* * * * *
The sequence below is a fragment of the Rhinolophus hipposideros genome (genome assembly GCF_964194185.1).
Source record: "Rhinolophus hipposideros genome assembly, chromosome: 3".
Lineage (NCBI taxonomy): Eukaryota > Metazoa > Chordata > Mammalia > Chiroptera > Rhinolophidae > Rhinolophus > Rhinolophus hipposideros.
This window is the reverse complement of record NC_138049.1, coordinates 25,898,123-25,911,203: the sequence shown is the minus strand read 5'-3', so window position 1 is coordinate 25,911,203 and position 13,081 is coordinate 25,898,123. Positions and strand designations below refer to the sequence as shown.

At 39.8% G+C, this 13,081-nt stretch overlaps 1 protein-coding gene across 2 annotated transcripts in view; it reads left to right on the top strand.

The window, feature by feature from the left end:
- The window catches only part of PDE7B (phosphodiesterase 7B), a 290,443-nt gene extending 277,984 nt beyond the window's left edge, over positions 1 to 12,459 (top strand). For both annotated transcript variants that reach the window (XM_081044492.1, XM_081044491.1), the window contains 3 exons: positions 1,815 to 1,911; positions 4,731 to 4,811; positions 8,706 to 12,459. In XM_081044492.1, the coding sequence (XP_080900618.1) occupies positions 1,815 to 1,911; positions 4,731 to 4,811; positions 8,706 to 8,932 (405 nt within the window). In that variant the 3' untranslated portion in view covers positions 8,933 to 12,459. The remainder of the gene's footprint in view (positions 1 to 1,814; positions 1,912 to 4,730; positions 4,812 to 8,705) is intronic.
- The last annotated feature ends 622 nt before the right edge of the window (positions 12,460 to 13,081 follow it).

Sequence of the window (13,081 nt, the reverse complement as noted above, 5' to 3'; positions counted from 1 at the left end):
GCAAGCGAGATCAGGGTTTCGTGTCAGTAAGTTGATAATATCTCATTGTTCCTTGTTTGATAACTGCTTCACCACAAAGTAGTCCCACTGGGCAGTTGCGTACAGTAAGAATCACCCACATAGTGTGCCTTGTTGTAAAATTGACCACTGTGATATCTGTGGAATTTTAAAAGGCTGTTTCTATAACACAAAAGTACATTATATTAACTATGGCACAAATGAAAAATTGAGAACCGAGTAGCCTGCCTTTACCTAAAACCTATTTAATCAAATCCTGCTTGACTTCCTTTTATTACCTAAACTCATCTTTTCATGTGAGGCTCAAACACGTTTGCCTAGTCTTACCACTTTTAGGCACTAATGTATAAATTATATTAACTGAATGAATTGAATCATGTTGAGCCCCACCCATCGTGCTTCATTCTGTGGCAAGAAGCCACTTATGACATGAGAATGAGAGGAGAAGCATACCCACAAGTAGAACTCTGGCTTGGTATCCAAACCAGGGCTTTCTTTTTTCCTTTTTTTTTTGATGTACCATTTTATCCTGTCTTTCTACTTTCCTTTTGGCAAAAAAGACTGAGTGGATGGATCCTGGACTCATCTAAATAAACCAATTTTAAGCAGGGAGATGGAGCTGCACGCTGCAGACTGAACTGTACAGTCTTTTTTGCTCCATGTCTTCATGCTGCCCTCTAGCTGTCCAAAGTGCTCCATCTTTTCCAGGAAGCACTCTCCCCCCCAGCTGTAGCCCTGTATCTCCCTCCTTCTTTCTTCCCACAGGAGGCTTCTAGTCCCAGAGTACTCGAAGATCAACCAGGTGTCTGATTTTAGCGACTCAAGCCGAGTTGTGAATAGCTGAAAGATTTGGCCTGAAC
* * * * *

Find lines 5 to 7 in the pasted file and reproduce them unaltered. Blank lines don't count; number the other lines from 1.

At 39.8% G+C, this 13,081-nt stretch overlaps 1 protein-coding gene across 2 annotated transcripts in view; it reads left to right on the top strand.

The window, feature by feature from the left end:
- The window catches only part of PDE7B (phosphodiesterase 7B), a 290,443-nt gene extending 277,984 nt beyond the window's left edge, over positions 1 to 12,459 (top strand). For both annotated transcript variants that reach the window (XM_081044492.1, XM_081044491.1), the window contains 3 exons: positions 1,815 to 1,911; positions 4,731 to 4,811; positions 8,706 to 12,459. In XM_081044492.1, the coding sequence (XP_080900618.1) occupies positions 1,815 to 1,911; positions 4,731 to 4,811; positions 8,706 to 8,932 (405 nt within the window). In that variant the 3' untranslated portion in view covers positions 8,933 to 12,459. The remainder of the gene's footprint in view (positions 1 to 1,814; positions 1,912 to 4,730; positions 4,812 to 8,705) is intronic.